Remote patient monitoring (RPM) would not be a topic of discussion if it were not for telehealth. According to a paper published in the International Journal of Environmental Research and Public Health, modern telemedicine has been around since the late 1960s with projects such as those launched by NASA with the U.S. Department of Public Health and Lockheed, and the Nebraska Psychology Institute with Norfolk State Hospital.

Its popularity and reliance on the technology, however, really rose to prominence during the COVID-19 pandemic. 

During the pandemic, many people unsurprisingly opted for care at home rather than care at a hospital, rehabilitation, assisted living, skilled nursing, or long-term care facility. The emergence of telehealth made that possible. But telehealth alone is sometimes not enough, especially when caring for those battling chronic illnesses. 

That’s where RPM can help.

Subset of telehealth

Remote patient monitoring, a subset of telehealth, connects patients with care providers within their own home, or outside of a traditional healthcare setting. Its biggest advantages include cutting down on patient travel costs and reducing the risk of contracting infections due to exposure to others. And while RPM can, in theory, be used by anyone, it is most advantageous for those who are dealing with chronic illnesses. 

Those battling chronic illnesses have a very high probability of recurrent exacerbations, which usually necessitates medical attention. This usually leads to re-hospitalizations, but when there is daily and consistent monitoring of such chronic illnesses through the use of RPM technology, it can be caught and addressed before it gets to the point of need for re-hospitalization. Some home healthcare agencies have seen a 30% decrease in re-hospitalizations as a result of RPM.  

RPM typically includes monitoring daily vital signs such as blood pressure, heart rate, glucose when indicated, weighing when indicated, and the results are reviewed by nurse practitioners. Any atypical findings are then escalated and a telehealth visit is set up to discuss the findings with the patient/caregiver, and a treatment plan is put into place to address the atypical findings. Many times, such issues are caught and addressed prior to patients needing to go to the emergency department, urgent care or even hospitalization, which was especially helpful during the pandemic, in which older people were at a higher risk of contracting and dying from the novel coronavirus.

Peace of mind for caregivers

The value of RPM, however, isn’t just for the patient. Caregivers, too, can benefit from remote patient monitoring because the technology can often give peace of mind that the patient’s signs and symptoms are continuously monitored by medical practitioners, putting less pressure and reliance on the caregiver to monitor if something goes wrong. It can also help improve the care planning process, as caregivers and providers can continually adjust care plans based on a patient’s progress all because of access to daily vitals.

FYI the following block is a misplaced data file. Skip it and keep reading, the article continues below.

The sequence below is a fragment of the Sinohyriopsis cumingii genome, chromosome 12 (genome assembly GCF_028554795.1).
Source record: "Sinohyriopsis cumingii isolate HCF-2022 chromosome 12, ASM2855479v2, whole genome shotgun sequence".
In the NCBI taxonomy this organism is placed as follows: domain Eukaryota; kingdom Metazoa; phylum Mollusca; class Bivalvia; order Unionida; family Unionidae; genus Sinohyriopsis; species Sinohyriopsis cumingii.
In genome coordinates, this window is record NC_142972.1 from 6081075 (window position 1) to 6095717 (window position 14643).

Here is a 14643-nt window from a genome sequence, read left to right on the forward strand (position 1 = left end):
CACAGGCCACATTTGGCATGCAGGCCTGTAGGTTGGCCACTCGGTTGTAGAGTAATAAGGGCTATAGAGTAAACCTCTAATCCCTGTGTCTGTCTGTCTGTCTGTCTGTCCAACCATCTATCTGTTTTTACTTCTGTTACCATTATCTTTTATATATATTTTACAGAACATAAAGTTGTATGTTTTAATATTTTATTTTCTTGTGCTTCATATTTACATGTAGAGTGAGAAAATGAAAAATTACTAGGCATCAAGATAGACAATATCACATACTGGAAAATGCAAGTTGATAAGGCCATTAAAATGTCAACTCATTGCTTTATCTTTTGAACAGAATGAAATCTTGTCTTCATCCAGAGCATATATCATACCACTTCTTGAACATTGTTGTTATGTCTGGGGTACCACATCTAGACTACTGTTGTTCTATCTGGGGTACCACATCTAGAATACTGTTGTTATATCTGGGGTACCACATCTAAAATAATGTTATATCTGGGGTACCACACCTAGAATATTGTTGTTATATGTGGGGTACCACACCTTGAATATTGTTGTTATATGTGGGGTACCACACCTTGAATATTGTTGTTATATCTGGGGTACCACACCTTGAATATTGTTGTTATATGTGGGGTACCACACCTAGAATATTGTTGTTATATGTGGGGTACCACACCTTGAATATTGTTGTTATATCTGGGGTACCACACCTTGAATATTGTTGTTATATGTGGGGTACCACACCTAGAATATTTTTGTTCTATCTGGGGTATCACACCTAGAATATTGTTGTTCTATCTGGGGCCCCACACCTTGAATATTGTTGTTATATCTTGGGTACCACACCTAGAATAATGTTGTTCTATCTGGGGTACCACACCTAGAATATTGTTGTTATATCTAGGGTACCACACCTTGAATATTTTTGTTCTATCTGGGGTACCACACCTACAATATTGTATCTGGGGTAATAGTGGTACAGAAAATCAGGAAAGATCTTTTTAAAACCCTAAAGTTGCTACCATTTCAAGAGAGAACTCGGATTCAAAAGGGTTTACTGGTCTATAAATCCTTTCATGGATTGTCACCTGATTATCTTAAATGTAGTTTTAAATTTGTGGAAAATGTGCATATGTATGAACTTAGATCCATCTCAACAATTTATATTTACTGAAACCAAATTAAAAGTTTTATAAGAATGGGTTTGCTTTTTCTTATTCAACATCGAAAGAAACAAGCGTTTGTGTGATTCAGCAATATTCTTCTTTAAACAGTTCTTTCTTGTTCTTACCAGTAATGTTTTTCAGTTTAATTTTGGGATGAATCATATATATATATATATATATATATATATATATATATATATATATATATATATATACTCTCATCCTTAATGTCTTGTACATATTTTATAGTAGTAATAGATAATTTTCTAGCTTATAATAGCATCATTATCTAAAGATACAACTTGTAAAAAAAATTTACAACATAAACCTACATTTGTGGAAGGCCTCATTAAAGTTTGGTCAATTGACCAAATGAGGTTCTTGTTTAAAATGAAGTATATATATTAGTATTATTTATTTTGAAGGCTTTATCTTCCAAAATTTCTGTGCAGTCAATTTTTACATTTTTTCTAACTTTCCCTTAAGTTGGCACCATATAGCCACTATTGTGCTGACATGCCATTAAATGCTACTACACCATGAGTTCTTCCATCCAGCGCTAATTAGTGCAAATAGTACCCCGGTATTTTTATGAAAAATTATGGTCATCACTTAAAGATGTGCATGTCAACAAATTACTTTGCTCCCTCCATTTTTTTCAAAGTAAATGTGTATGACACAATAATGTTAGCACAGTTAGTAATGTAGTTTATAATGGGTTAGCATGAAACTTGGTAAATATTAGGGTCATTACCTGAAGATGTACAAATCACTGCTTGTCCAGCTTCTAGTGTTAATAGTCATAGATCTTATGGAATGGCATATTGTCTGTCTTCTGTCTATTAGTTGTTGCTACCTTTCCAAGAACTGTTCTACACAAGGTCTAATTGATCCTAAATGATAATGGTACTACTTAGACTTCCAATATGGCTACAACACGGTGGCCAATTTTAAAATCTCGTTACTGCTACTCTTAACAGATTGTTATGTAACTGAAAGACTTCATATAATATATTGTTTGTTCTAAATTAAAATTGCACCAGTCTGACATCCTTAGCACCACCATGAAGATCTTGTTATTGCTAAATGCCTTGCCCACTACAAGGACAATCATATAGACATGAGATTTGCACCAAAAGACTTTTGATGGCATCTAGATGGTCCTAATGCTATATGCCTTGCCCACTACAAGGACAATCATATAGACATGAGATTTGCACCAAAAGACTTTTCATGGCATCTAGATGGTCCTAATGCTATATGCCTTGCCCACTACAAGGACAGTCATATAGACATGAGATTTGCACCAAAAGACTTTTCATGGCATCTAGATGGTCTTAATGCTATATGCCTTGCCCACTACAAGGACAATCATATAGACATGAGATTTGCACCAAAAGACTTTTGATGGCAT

The technology also helps provide better quality services and higher quality of care. Being able to provide daily monitoring for high risk patients will decrease a patient’s need for hospitalization and address potential health issues before it gets worse. Avoiding hospitalizations also avoids added risks from catching hospital illnesses.

From a financial perspective, too, remote patient monitoring means fewer hospitalizations, which benefits everyone involved from the patient, to the insurance payors, to the healthcare providers. 

We’ve only just begun to scratch the surface of what home health care is capable of with the use of remote patient monitoring. COVID-19 opened the door for greater growth and development, and more widespread use of the technology, as well as greater adoption and preference for care at home. Providers are seeing the advantages of remote patient monitoring, payors are seeing the value in adding the connected health program to their benefits, and patients are more comfortable in their own home. The solution is a win-win for all those involved.  

Jimmy Li is the chief executive officer at CenterLight Certified Home Health Agency in New York, a premier CHHA serving patients all throughout New York City, Long Island and Yonkers. The Agency provides community-based home health services to patients to enrich their overall health.